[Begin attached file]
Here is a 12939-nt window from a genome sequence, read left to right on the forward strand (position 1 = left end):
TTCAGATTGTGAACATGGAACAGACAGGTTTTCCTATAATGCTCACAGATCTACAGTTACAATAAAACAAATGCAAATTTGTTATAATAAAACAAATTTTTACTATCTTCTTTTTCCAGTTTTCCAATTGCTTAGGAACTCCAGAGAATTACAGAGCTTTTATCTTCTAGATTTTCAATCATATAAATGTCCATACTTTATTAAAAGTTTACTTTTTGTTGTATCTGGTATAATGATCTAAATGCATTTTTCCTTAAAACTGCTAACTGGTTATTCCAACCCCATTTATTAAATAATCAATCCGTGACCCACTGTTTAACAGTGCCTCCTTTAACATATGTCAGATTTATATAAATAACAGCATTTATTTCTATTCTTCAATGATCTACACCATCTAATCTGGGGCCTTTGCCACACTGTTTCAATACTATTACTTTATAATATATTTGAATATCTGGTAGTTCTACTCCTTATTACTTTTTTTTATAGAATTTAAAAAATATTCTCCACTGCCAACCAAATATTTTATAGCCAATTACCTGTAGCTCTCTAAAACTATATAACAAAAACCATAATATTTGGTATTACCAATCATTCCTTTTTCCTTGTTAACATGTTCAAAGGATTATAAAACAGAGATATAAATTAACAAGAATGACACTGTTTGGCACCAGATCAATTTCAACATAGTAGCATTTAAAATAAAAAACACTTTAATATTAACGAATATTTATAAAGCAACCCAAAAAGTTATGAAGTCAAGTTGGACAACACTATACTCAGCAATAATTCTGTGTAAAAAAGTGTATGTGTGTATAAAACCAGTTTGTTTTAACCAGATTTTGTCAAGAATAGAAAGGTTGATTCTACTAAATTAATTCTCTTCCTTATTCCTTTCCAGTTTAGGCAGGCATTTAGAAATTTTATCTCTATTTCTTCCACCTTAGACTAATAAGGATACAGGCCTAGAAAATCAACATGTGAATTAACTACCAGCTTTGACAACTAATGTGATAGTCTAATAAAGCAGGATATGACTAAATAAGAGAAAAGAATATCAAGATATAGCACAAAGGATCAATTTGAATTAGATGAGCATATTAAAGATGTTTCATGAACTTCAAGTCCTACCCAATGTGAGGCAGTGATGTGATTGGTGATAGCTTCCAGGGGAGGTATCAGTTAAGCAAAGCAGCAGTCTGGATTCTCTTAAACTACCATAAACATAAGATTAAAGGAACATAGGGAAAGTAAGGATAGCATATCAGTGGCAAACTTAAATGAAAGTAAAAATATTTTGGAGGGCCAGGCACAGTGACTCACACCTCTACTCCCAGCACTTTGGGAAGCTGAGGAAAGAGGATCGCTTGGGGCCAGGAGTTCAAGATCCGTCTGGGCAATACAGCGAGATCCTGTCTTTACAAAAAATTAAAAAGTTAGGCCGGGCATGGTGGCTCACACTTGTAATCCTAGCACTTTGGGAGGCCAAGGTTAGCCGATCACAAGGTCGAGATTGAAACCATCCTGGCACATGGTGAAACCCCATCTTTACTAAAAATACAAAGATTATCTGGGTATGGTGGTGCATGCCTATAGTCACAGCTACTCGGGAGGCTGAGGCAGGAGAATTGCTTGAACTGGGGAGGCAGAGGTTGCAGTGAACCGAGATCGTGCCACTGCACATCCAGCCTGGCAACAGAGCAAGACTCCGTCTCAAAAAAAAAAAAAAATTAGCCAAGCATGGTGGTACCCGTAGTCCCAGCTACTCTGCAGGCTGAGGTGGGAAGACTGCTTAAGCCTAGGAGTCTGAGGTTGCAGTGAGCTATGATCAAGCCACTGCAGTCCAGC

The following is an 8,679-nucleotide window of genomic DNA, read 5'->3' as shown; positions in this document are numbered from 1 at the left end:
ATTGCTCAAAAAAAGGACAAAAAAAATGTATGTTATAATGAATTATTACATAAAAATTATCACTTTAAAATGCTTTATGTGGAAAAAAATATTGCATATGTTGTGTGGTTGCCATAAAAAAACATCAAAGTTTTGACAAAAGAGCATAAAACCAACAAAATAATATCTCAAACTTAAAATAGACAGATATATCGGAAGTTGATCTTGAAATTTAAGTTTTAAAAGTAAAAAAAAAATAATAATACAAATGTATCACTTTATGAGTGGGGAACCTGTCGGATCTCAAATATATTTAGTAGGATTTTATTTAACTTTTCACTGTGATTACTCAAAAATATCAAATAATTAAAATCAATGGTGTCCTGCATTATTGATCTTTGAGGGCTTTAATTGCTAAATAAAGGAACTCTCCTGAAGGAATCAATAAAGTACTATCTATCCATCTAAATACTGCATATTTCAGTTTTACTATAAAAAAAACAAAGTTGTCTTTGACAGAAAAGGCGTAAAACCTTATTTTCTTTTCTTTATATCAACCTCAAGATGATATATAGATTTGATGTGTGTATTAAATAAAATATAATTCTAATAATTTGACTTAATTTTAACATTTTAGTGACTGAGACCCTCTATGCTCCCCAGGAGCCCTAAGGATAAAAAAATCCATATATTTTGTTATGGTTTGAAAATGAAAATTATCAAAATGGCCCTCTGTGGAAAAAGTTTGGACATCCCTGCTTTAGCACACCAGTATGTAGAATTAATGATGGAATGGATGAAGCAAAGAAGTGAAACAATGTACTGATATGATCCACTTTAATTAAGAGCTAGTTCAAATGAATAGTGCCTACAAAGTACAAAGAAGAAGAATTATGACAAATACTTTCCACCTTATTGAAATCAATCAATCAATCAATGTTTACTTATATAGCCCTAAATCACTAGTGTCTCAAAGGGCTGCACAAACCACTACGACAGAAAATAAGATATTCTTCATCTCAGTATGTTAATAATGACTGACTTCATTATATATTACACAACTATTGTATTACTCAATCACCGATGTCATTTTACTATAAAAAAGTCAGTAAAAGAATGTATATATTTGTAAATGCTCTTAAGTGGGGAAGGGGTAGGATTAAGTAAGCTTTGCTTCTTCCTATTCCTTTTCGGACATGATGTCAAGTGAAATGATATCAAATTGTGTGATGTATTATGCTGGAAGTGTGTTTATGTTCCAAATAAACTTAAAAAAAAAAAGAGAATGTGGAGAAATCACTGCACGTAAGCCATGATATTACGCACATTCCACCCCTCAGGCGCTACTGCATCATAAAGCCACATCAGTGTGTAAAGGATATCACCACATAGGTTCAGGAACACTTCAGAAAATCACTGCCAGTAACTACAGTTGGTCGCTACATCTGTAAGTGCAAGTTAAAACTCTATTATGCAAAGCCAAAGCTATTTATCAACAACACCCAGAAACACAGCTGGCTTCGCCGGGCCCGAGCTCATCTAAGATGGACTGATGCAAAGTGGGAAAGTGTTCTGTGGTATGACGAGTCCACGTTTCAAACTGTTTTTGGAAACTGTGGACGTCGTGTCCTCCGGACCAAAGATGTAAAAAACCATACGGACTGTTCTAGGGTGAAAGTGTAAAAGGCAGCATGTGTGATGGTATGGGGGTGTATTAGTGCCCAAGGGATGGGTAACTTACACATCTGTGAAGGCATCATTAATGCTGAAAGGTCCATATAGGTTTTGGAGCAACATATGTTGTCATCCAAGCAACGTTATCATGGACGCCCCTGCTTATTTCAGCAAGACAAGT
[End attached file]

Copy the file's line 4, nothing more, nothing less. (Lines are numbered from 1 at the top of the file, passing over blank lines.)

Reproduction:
ATTGCTCAAAAAAAGGACAAAAAAAATGTATGTTATAATGAATTATTACATAAAAATTATCACTTTAAAATGCTTTATGTGGAAAAAAATATTGCATATGTTGTGTGGTTGCCATAAAAAAACATCAAAGTTTTGACAAAAGAGCATAAAACCAACAAAATAATATCTCAAACTTAAAATAGACAGATATATCGGAAGTTGATCTTGAAATTTAAGTTTTAAAAGTAAAAAAAAAATAATAATACAAATGTATCACTTTATGAGTGGGGAACCTGTCGGATCTCAAATATATTTAGTAGGATTTTATTTAACTTTTCACTGTGATTACTCAAAAATATCAAATAATTAAAATCAATGGTGTCCTGCATTATTGATCTTTGAGGGCTTTAATTGCTAAATAAAGGAACTCTCCTGAAGGAATCAATAAAGTACTATCTATCCATCTAAATACTGCATATTTCAGTTTTACTATAAAAAAAACAAAGTTGTCTTTGACAGAAAAGGCGTAAAACCTTATTTTCTTTTCTTTATATCAACCTCAAGATGATATATAGATTTGATGTGTGTATTAAATAAAATATAATTCTAATAATTTGACTTAATTTTAACATTTTAGTGACTGAGACCCTCTATGCTCCCCAGGAGCCCTAAGGATAAAAAAATCCATATATTTTGTTATGGTTTGAAAATGAAAATTATCAAAATGGCCCTCTGTGGAAAAAGTTTGGACATCCCTGCTTTAGCACACCAGTATGTAGAATTAATGATGGAATGGATGAAGCAAAGAAGTGAAACAATGTACTGATATGATCCACTTTAATTAAGAGCTAGTTCAAATGAATAGTGCCTACAAAGTACAAAGAAGAAGAATTATGACAAATACTTTCCACCTTATTGAAATCAATCAATCAATCAATGTTTACTTATATAGCCCTAAATCACTAGTGTCTCAAAGGGCTGCACAAACCACTACGACAGAAAATAAGATATTCTTCATCTCAGTATGTTAATAATGACTGACTTCATTATATATTACACAACTATTGTATTACTCAATCACCGATGTCATTTTACTATAAAAAAGTCAGTAAAAGAATGTATATATTTGTAAATGCTCTTAAGTGGGGAAGGGGTAGGATTAAGTAAGCTTTGCTTCTTCCTATTCCTTTTCGGACATGATGTCAAGTGAAATGATATCAAATTGTGTGATGTATTATGCTGGAAGTGTGTTTATGTTCCAAATAAACTTAAAAAAAAAAAGAGAATGTGGAGAAATCACTGCACGTAAGCCATGATATTACGCACATTCCACCCCTCAGGCGCTACTGCATCATAAAGCCACATCAGTGTGTAAAGGATATCACCACATAGGTTCAGGAACACTTCAGAAAATCACTGCCAGTAACTACAGTTGGTCGCTACATCTGTAAGTGCAAGTTAAAACTCTATTATGCAAAGCCAAAGCTATTTATCAACAACACCCAGAAACACAGCTGGCTTCGCCGGGCCCGAGCTCATCTAAGATGGACTGATGCAAAGTGGGAAAGTGTTCTGTGGTATGACGAGTCCACGTTTCAAACTGTTTTTGGAAACTGTGGACGTCGTGTCCTCCGGACCAAAGATGTAAAAAACCATACGGACTGTTCTAGGGTGAAAGTGTAAAAGGCAGCATGTGTGATGGTATGGGGGTGTATTAGTGCCCAAGGGATGGGTAACTTACACATCTGTGAAGGCATCATTAATGCTGAAAGGTCCATATAGGTTTTGGAGCAACATATGTTGTCATCCAAGCAACGTTATCATGGACGCCCCTGCTTATTTCAGCAAGACAAGT